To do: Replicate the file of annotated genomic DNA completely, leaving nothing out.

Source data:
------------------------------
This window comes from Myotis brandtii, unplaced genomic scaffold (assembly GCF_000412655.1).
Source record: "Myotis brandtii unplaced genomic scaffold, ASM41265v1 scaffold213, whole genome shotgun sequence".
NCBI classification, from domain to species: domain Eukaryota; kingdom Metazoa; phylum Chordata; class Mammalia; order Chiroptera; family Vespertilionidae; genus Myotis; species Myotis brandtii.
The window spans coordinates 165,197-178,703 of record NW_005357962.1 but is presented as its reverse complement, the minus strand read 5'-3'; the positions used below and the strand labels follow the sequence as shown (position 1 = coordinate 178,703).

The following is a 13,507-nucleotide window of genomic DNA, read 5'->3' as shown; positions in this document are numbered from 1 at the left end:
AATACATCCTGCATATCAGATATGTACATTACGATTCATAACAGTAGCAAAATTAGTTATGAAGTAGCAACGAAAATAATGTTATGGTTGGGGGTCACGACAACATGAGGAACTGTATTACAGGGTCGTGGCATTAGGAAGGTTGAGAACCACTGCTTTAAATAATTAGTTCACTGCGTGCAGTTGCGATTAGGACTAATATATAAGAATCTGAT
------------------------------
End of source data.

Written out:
This window comes from Myotis brandtii, unplaced genomic scaffold (assembly GCF_000412655.1).
Source record: "Myotis brandtii unplaced genomic scaffold, ASM41265v1 scaffold213, whole genome shotgun sequence".
NCBI classification, from domain to species: domain Eukaryota; kingdom Metazoa; phylum Chordata; class Mammalia; order Chiroptera; family Vespertilionidae; genus Myotis; species Myotis brandtii.
The window spans coordinates 165,197-178,703 of record NW_005357962.1 but is presented as its reverse complement, the minus strand read 5'-3'; the positions used below and the strand labels follow the sequence as shown (position 1 = coordinate 178,703).

The following is a 13,507-nucleotide window of genomic DNA, read 5'->3' as shown; positions in this document are numbered from 1 at the left end:
AATACATCCTGCATATCAGATATGTACATTACGATTCATAACAGTAGCAAAATTAGTTATGAAGTAGCAACGAAAATAATGTTATGGTTGGGGGTCACGACAACATGAGGAACTGTATTACAGGGTCGTGGCATTAGGAAGGTTGAGAACCACTGCTTTAAATAATTAGTTCACTGCGTGCAGTTGCGATTAGGACTAATATATAAGAATCTGAT